Over 10 years ago when my husband bought the house our family lives in now in McLean, Virginia, we were not married and we had no children. He says he bought the house because it reminded him of the house he grew up in. The house turned out to be a great place to live before children and after. However, there are a few features I wish my husband had the foresight to consider when he went house hunting that would make our lives much easier today with two young children, a boy age 3 and a girl age 4.
Whether your single or married, if you know you are going to have children one day and have decided to buy a residence now, there are several factors to consider. And these same factors apply to people who already have young children and are looking to move. First and foremost, you have to consider your family values – what is important to you, and how do you want to raise your children? The big things to think about are budget, lifestyle and time. Regarding budget, never bite off more than you chew. Raising children is expensive and your household expenses expand when babies come along. Lifestyle refers to how you envision your daily family living. In the Washington, DC area commute time and schools are two of the big lifestyle factors. And, finally, how do you want to spend your free time? At the pool, gardening, riding bikes, attending cultural events, entertaining at home, driving, tending to a working a farm?
Once you identify your family values, then you can get into the nitty-gritty of house hunting. The first factor is (as they say in real estate) location, location, location. Do you want to live in the city, the suburbs or a little of both? Before judging either option, all have their pros and cons for kids. The city is great for hopping right out your front door with the baby stroller and having shopping, museums, restaurants and parks right at your fingertips. Also, no car is required, but it can come in handy if you have somewhere to park it without getting tickets! The suburbs require a car and often times a longer commute, but you get more property for your money and a yard where your kids can play. Or you could live right in the town of a DC suburb, such as McLean which has plenty of housing options very close to the center of town.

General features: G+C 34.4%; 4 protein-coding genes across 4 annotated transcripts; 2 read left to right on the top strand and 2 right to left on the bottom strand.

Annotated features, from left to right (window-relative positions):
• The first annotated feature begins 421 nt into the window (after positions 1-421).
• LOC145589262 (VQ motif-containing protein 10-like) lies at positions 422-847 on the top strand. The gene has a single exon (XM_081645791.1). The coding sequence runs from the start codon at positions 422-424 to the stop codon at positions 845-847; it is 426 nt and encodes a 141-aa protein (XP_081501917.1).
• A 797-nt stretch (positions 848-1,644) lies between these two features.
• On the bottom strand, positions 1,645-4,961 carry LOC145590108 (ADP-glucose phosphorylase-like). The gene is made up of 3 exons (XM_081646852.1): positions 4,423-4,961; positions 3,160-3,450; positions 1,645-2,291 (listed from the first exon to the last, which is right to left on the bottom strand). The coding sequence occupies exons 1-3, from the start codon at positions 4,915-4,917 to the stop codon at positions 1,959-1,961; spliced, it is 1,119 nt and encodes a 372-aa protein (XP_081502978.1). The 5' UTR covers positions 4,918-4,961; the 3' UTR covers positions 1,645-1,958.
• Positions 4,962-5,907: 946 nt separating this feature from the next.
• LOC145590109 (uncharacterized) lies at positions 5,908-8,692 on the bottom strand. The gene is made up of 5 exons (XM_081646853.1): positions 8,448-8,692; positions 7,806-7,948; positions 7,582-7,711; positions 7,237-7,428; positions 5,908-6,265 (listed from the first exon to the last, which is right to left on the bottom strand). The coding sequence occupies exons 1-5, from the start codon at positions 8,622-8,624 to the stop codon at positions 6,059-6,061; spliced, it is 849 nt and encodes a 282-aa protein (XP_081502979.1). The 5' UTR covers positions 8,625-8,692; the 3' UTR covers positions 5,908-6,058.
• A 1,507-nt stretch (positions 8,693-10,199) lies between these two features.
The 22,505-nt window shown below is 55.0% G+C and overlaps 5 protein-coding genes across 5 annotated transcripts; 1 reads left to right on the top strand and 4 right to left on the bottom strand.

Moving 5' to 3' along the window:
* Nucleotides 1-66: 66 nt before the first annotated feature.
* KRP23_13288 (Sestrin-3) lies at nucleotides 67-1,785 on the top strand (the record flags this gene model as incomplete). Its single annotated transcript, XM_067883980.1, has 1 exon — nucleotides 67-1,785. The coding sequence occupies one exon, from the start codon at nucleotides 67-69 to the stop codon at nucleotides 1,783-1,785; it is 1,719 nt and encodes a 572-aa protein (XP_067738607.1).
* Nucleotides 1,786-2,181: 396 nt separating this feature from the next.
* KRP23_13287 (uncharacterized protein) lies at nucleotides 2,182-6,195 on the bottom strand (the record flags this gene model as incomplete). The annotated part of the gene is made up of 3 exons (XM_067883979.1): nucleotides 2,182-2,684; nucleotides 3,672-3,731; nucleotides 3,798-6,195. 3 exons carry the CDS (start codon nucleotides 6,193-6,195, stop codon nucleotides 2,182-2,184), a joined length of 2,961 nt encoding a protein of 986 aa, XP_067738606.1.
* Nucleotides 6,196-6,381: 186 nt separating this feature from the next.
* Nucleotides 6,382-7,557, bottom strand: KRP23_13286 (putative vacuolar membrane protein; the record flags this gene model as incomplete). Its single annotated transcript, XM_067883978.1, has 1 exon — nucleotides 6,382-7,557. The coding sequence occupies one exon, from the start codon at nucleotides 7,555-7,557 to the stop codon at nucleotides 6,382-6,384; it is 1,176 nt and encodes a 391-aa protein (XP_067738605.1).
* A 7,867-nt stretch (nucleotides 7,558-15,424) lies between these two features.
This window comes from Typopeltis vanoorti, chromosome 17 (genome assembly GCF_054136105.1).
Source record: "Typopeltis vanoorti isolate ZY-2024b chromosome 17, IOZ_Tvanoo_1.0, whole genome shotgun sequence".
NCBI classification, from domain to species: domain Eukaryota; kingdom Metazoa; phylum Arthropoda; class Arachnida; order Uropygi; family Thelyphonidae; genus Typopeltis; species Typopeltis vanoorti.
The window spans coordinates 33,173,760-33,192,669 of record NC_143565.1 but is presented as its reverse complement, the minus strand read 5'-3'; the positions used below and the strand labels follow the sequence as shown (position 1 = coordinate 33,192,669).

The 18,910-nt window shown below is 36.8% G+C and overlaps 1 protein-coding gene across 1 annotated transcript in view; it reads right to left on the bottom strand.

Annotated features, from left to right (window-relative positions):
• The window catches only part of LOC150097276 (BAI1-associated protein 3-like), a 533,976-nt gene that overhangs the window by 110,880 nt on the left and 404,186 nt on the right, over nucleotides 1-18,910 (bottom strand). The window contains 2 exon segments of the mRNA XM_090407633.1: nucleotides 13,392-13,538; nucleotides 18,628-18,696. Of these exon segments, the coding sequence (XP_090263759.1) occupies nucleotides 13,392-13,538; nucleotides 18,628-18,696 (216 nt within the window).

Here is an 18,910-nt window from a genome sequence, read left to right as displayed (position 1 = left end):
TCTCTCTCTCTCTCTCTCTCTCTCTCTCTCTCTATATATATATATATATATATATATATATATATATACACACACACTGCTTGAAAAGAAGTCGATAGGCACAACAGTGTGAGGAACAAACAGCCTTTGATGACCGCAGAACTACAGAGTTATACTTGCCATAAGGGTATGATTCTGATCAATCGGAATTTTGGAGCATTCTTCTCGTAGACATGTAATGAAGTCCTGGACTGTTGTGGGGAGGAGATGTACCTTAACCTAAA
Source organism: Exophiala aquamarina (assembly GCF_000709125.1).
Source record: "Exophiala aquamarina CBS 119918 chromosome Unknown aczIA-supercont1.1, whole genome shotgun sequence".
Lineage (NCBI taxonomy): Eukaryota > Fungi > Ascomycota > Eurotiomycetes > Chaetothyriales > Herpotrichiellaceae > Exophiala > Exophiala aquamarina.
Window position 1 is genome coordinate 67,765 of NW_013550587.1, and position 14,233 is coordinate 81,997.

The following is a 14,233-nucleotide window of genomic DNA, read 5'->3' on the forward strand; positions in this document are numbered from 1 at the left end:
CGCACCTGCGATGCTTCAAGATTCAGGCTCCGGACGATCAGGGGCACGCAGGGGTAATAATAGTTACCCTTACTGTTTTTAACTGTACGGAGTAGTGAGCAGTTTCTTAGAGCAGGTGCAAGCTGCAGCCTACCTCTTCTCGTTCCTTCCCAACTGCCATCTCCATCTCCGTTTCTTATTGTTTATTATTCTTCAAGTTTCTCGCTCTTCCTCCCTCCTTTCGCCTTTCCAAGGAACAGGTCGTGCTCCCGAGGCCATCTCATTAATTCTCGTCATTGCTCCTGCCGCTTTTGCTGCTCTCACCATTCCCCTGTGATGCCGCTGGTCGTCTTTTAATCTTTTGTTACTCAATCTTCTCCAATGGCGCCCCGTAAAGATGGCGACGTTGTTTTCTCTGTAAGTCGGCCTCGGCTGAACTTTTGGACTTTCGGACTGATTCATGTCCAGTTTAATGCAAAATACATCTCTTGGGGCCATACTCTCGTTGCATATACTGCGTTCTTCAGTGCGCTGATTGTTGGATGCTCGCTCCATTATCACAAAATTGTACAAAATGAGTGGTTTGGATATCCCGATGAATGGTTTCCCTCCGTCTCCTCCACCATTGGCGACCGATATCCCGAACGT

Next, what type of dwelling do you want? Be careful to jump to conclusions. Houses, condos and town homes all have their pluses and minuses. A house has a yard for the kids, but some houses are not in neighborhoods and may leave your family feeling isolated if you’re the type who thrives on daily human interaction. Condos are typically close to all the amenities of the city, and if you hate lugging your kids’ stuff in and out of a car, then consider a condo where the stroller and an elevator is all you need to get going! Town homes typically cost less than single family homes in the same market place, so you could get a newer home. But, the first time you bring the baby home from the hospital, you, especially mom, will hate having to go up and down all those stairs! Consider style of dwelling too. As a Realtor, I often see fabulous contemporaries that are death traps for young kids – ledges to fall off, stairs to fall through and hard, stark surfaces to fall on.
Now that I am a parent I have learned that there are some key features to look for when buying a house where young kids will live. First, get an eat in kitchen or one that leads directly to the family room so the kids can sit at the table to do activities or eat a meal or play while mom and dad are cooking and cleaning. Second, a flat, fenced-in backyard (or a deck off of a town home you can gate off) will make your life much easier! Toddlers are known to bolt and chasing them into the neighbor’s yard or, even worse, the street while you’re trying to relax in your patio chair can be very frustrating. If possible, find a house with a space in a basement or separate room you can dedicate for a play area so that the bulk of the toys are contained in one area. (Turn this into a study room when the kids get older). Next, thinking again about your family values, do you want the master bedroom on the same or separate floor as the kids’ rooms? As babies, probably the same floor. But as the kids get older, you may want to be farther away! And, if the house you are able to buy requires your kids to share a room, so be it. That’s what they’ll be doing in college anyway!
Finally, always consider storage and organization options. When you have kids you start shopping in bulk. Where is all the stuff going to go? The modern solution is over-sized walk-in closets, which can be great until you go overboard and accumulate stuff just because you have the space to store it. Kids don’t need walk-in closets. Save those for you and your house guests. If you opt for a condo, make sure the condo has a separate storage area in the building for your overflow. If a townhouse, a basement comes in handy. If the detached home you like does not have a garage, is the yard big enough for a shed?
Having kids changes your life, and you need to be prepared! If you want to be able to grow into your home as your family expands then take the time to think about how you’ll do that and whether the homes you’re looking at fit the bill. If you’re thinking about expanding and need a bigger or different place to live in Northern Virginia, consulting an experienced Realtor at the Huckaby Briscoe Group will save you a lot of headaches down the road. Please call me any time at (202) 441-3630 or email me at firstname.lastname@example.org. I am happy to help guide you in the right direction!